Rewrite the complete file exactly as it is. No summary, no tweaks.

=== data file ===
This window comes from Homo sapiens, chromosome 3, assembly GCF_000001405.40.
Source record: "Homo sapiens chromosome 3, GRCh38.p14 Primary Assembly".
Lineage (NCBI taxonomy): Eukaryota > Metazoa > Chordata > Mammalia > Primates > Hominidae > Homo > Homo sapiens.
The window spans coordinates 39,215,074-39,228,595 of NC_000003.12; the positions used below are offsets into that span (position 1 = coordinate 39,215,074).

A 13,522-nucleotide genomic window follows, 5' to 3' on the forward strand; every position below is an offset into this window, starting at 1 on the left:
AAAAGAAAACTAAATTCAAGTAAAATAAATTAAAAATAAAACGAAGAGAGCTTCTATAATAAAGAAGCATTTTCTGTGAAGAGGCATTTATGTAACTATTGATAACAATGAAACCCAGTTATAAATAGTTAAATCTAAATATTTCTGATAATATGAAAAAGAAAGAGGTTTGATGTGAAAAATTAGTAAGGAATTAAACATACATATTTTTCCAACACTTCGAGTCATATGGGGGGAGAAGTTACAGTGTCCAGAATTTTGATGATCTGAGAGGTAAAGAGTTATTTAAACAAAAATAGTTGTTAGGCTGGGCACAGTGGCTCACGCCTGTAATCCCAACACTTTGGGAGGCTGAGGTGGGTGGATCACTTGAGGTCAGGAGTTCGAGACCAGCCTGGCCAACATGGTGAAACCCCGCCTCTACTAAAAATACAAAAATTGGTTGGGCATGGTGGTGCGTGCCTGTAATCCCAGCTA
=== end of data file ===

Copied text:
This window comes from Homo sapiens, chromosome 3, assembly GCF_000001405.40.
Source record: "Homo sapiens chromosome 3, GRCh38.p14 Primary Assembly".
Lineage (NCBI taxonomy): Eukaryota > Metazoa > Chordata > Mammalia > Primates > Hominidae > Homo > Homo sapiens.
The window spans coordinates 39,215,074-39,228,595 of NC_000003.12; the positions used below are offsets into that span (position 1 = coordinate 39,215,074).

A 13,522-nucleotide genomic window follows, 5' to 3' on the forward strand; every position below is an offset into this window, starting at 1 on the left:
AAAAGAAAACTAAATTCAAGTAAAATAAATTAAAAATAAAACGAAGAGAGCTTCTATAATAAAGAAGCATTTTCTGTGAAGAGGCATTTATGTAACTATTGATAACAATGAAACCCAGTTATAAATAGTTAAATCTAAATATTTCTGATAATATGAAAAAGAAAGAGGTTTGATGTGAAAAATTAGTAAGGAATTAAACATACATATTTTTCCAACACTTCGAGTCATATGGGGGGAGAAGTTACAGTGTCCAGAATTTTGATGATCTGAGAGGTAAAGAGTTATTTAAACAAAAATAGTTGTTAGGCTGGGCACAGTGGCTCACGCCTGTAATCCCAACACTTTGGGAGGCTGAGGTGGGTGGATCACTTGAGGTCAGGAGTTCGAGACCAGCCTGGCCAACATGGTGAAACCCCGCCTCTACTAAAAATACAAAAATTGGTTGGGCATGGTGGTGCGTGCCTGTAATCCCAGCTA